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Parrotfish Critical for Reef Island Building

15 May 2015

UK - Parrotfish are important for providing the sand resources needed to build and maintain coral reef islands that are vulnerable to climate change, research from the University of Exeter shows.

The study, based on work in the Maldives, found that parrotfish produced more than 85 per cent of the new sand-grade sediment on the reefs around these reef islands.

Reef islands are unique landforms composed entirely of sediment produced on their surrounding coral reefs.

Despite being of vital importance to island development and future maintenance, the sources of the sediment that are most important to island building, and the rates at which this sediment is produced, has remained very poorly examined.

Professor Chris Perry of the University of Exeter, lead author of the study said: "Previous research has highlighted how important parrotfish are for the general health of coral reefs, specifically because they help to control algal growth and promote coral recruitment.

"Our study quantifies another fascinating aspect of the species - the major role they can play in producing the sediment necessary to build and sustain reef islands."

They identified parrotfish as the major sand producers, as they grind up coral during feeding and, after digesting the edible content, excrete the rest as sand, a proportion of which can then be transported to adjacent island shorelines.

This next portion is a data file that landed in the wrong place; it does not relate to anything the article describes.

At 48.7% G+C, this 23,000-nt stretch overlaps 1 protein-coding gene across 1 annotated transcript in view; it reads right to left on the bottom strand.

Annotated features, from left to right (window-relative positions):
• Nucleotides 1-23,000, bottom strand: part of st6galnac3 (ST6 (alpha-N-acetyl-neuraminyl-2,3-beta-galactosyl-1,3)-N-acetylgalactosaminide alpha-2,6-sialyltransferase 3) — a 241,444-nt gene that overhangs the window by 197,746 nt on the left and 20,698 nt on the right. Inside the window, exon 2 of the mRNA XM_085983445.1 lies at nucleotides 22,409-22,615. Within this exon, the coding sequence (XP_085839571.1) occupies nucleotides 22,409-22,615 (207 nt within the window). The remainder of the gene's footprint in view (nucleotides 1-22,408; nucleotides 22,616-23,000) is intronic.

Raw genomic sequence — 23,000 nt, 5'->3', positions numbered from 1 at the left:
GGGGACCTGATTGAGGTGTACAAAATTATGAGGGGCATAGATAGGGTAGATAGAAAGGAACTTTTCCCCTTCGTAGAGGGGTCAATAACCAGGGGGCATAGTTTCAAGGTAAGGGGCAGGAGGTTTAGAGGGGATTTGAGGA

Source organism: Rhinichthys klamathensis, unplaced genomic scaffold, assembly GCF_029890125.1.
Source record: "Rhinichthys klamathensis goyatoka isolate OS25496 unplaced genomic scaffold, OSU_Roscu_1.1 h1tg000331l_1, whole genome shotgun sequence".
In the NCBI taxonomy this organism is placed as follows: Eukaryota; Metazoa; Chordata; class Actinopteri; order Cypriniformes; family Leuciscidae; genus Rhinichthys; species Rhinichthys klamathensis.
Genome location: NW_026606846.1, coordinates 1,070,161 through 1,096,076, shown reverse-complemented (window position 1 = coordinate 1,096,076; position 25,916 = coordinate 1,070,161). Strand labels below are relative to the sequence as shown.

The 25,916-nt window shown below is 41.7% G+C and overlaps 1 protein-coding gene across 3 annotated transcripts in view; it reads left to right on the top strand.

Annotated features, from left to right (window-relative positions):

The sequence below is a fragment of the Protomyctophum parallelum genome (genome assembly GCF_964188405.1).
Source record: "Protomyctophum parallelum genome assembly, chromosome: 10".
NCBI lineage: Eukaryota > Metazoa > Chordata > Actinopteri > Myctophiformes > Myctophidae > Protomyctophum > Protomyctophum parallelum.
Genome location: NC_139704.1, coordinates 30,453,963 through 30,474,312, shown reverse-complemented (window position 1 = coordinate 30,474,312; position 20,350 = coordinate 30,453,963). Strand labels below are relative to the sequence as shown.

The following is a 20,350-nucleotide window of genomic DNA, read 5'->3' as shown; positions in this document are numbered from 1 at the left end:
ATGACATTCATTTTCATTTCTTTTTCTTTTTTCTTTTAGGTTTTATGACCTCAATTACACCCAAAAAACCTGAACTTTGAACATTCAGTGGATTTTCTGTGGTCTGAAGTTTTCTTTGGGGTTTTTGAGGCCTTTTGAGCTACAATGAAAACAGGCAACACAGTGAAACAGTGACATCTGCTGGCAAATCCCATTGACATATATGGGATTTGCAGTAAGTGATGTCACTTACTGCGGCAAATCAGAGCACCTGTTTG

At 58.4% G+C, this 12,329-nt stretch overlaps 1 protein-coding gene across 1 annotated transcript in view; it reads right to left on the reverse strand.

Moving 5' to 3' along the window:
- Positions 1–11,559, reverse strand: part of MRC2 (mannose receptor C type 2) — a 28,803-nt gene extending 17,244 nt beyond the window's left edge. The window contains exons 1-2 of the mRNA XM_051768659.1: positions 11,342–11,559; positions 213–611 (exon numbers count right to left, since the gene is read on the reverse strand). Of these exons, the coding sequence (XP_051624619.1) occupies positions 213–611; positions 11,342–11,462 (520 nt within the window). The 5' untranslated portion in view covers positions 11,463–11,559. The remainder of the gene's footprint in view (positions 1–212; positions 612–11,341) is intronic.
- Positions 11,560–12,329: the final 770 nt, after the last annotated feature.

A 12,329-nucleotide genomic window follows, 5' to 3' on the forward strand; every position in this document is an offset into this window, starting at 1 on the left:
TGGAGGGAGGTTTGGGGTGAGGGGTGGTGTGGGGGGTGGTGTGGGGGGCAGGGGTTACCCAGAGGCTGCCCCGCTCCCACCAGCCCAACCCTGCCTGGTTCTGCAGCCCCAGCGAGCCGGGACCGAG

Professor Perry added: "Coral reef islands are considered to be among the most vulnerable landforms to climate change and especially to future sea-level rise.

"This study demonstrates the critical links that exist between the ecology of the reefs that surround these islands and the processes of sand supply.

"We provide evidence that protecting parrotfish populations, and the habitats on which they depend, is likely to be vital to ensuring a continued supply of the sediment from which these Maldivian reef islands are built."

Further Reading

You can view the full report and author list by clicking here.

Top image credit: Chris Perry, University of Exeter

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